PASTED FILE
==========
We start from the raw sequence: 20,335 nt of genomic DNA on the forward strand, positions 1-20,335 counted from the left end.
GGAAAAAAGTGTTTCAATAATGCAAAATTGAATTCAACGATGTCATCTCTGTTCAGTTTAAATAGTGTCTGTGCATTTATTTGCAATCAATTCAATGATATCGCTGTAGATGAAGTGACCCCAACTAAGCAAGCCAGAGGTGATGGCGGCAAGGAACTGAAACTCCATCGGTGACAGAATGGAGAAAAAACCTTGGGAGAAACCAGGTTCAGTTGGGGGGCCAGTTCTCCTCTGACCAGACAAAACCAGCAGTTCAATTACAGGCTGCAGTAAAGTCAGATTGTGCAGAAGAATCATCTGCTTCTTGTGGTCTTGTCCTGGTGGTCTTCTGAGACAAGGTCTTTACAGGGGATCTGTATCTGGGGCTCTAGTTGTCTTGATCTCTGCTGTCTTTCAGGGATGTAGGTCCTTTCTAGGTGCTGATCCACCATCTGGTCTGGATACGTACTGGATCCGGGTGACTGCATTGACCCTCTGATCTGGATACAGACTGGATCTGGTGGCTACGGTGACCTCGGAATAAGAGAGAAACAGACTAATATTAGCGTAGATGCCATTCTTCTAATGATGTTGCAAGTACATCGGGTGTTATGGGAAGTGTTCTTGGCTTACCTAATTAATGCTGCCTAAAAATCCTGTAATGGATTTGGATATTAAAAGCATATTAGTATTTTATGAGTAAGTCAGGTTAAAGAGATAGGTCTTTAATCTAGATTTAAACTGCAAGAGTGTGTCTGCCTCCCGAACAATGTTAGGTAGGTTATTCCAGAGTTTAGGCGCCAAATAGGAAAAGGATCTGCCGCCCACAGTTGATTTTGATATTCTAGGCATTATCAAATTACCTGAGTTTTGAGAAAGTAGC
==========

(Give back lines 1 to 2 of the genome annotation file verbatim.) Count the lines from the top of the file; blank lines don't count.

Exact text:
We start from the raw sequence: 20,335 nt of genomic DNA on the forward strand, positions 1-20,335 counted from the left end.
GGAAAAAAGTGTTTCAATAATGCAAAATTGAATTCAACGATGTCATCTCTGTTCAGTTTAAATAGTGTCTGTGCATTTATTTGCAATCAATTCAATGATATCGCTGTAGATGAAGTGACCCCAACTAAGCAAGCCAGAGGTGATGGCGGCAAGGAACTGAAACTCCATCGGTGACAGAATGGAGAAAAAACCTTGGGAGAAACCAGGTTCAGTTGGGGGGCCAGTTCTCCTCTGACCAGACAAAACCAGCAGTTCAATTACAGGCTGCAGTAAAGTCAGATTGTGCAGAAGAATCATCTGCTTCTTGTGGTCTTGTCCTGGTGGTCTTCTGAGACAAGGTCTTTACAGGGGATCTGTATCTGGGGCTCTAGTTGTCTTGATCTCTGCTGTCTTTCAGGGATGTAGGTCCTTTCTAGGTGCTGATCCACCATCTGGTCTGGATACGTACTGGATCCGGGTGACTGCATTGACCCTCTGATCTGGATACAGACTGGATCTGGTGGCTACGGTGACCTCGGAATAAGAGAGAAACAGACTAATATTAGCGTAGATGCCATTCTTCTAATGATGTTGCAAGTACATCGGGTGTTATGGGAAGTGTTCTTGGCTTACCTAATTAATGCTGCCTAAAAATCCTGTAATGGATTTGGATATTAAAAGCATATTAGTATTTTATGAGTAAGTCAGGTTAAAGAGATAGGTCTTTAATCTAGATTTAAACTGCAAGAGTGTGTCTGCCTCCCGAACAATGTTAGGTAGGTTATTCCAGAGTTTAGGCGCCAAATAGGAAAAGGATCTGCCGCCCACAGTTGATTTTGATATTCTAGGCATTATCAAATTACCTGAGTTTTGAGAAAGTAGC